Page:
New applicants are definitely recommended to seek the professional advice of a registered Migration Agent in order to ensure that their application to immigrate to Australia is drafted in the best way possible and targeted to the visa category most likely to ensure them success.
For Business migrants the need to act now is imperative. The Australian Government has advised that changes to business visa regulations are likely to follow in the near future, so prospective candidates should apply without delay to safeguard their opportunities to immigrate.
The Rudd Government will cut the 2008-09 permanent skilled migration program by 14 per cent to protect local jobs while ensuring employers can access skilled professionals in industries still experiencing skills shortages.
As has long been the case, the Government can adjust immigration levels according to the economic circumstances of the day and last week Cabinet agreed to cut the permanent skilled migration program in light of the worsening global economic situation.
Clearly, the economic circumstances in Australia have changed as a result of the global financial crisis so it is prudent to reduce this year's migration intake accordingly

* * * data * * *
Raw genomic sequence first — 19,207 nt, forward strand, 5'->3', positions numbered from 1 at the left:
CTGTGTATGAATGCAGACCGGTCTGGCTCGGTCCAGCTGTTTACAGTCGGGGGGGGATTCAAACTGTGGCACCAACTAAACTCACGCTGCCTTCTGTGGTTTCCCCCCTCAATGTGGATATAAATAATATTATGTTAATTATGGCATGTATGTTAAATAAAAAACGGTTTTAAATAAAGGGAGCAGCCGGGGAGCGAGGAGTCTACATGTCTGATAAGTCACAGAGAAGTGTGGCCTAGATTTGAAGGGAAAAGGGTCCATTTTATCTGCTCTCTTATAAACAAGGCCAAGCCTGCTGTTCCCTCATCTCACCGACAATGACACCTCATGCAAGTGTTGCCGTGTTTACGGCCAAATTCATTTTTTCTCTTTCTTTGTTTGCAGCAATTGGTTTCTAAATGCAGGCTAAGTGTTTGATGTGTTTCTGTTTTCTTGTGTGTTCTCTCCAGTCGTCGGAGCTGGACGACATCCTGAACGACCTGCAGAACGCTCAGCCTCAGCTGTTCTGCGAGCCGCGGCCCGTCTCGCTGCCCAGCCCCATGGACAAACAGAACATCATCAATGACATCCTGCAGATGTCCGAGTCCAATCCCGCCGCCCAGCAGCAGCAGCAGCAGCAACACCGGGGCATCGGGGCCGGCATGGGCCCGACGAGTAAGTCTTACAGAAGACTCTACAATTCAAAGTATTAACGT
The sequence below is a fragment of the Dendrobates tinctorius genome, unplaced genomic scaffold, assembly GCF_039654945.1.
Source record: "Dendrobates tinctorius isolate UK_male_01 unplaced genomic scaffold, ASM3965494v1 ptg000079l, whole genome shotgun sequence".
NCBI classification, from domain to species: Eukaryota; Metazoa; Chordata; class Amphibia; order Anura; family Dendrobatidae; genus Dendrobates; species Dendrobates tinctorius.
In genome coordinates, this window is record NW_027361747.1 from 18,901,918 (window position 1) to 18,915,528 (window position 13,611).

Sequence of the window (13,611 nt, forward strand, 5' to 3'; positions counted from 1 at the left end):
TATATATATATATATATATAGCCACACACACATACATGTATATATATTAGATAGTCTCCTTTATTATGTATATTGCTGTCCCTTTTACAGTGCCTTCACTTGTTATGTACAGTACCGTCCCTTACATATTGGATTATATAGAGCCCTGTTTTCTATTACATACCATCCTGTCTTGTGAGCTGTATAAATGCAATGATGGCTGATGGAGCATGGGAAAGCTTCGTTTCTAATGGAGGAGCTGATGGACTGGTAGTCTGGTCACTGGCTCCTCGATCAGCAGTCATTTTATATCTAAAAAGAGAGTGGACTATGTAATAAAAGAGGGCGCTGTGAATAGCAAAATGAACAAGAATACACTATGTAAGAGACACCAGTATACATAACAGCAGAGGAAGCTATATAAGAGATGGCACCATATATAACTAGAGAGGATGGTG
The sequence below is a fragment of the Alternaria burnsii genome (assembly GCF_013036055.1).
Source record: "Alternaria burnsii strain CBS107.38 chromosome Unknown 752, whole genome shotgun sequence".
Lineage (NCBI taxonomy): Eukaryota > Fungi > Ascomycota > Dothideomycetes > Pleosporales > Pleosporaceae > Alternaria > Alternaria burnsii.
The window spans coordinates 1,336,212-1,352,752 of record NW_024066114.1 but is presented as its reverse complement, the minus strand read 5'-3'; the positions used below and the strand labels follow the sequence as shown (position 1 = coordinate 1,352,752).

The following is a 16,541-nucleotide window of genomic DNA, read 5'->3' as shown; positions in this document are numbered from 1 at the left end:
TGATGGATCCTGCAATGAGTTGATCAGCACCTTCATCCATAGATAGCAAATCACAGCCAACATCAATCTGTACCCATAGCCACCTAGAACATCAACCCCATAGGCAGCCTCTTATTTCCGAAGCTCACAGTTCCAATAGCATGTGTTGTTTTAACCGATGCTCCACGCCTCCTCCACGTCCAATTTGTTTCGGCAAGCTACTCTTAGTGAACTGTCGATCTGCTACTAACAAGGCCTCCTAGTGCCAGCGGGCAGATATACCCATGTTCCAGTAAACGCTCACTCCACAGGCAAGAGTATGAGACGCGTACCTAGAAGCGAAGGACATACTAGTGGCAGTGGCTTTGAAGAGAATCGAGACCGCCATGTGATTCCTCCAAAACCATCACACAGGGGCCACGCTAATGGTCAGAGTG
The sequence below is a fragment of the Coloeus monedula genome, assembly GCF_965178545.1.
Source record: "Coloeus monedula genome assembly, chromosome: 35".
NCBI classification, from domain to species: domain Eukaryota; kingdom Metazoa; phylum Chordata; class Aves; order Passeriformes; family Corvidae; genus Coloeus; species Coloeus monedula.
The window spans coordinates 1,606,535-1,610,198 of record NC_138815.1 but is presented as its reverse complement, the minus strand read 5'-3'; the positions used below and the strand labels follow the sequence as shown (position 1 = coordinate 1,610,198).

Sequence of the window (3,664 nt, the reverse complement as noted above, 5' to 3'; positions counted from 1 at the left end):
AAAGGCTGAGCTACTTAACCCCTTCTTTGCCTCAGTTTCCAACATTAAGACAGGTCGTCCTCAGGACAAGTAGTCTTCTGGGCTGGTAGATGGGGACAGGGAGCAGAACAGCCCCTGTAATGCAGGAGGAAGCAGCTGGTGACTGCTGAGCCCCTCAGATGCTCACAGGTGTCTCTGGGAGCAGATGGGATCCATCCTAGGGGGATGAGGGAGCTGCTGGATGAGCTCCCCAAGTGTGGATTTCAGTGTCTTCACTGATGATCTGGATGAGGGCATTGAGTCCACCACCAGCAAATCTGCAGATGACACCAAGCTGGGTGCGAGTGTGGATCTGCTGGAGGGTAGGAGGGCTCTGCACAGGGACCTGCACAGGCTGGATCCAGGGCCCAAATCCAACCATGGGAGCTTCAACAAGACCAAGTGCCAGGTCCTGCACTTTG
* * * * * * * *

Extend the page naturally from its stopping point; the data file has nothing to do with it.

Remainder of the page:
The changes to the program are:
A 14 per cent cut in the 2008-09 permanent skilled migration program intake from 133 500 to 115 000.
Removing building and manufacturing trades from the Critical Skills List, such as bricklayers, plumbers, welders, carpenters and metal fitters. The list will now comprise mainly health and medical, engineering and IT professions.
These changes follow measures announced in December that resulted in only those migrants sponsored by an employer or in an occupation on the Critical Skills List being granted visas under the permanent skilled migration program. Almost half of the permanent visas granted are to applicants already living and working in Australia.
The Critical Skills List will remain under constant review and the Government will remove occupations from the list if demand for those skills can be satisfied by local labour.
The overwhelming message from business and industry is that Australia still needs to maintain a skilled migration program but one that is more targeted so that migrant workers are meeting skills shortages and not competing with locals for jobs.
There are still skills shortages in some sectors, such as healthcare, and these measures will enable industry to continue to source the skilled professionals they need while protecting local jobs and the wages and conditions of Australian workers.
The Rudd Government remains committed to a strong migration program but will continue to monitor the migration intake and will set the 2009-10 migration program to reflect the economic climate as part of the Budget process.
Skilled migration plays a crucial role in stimulating the economy and combined with the Government's Nation Building and Jobs Plan, will help Australia come out of the global economic.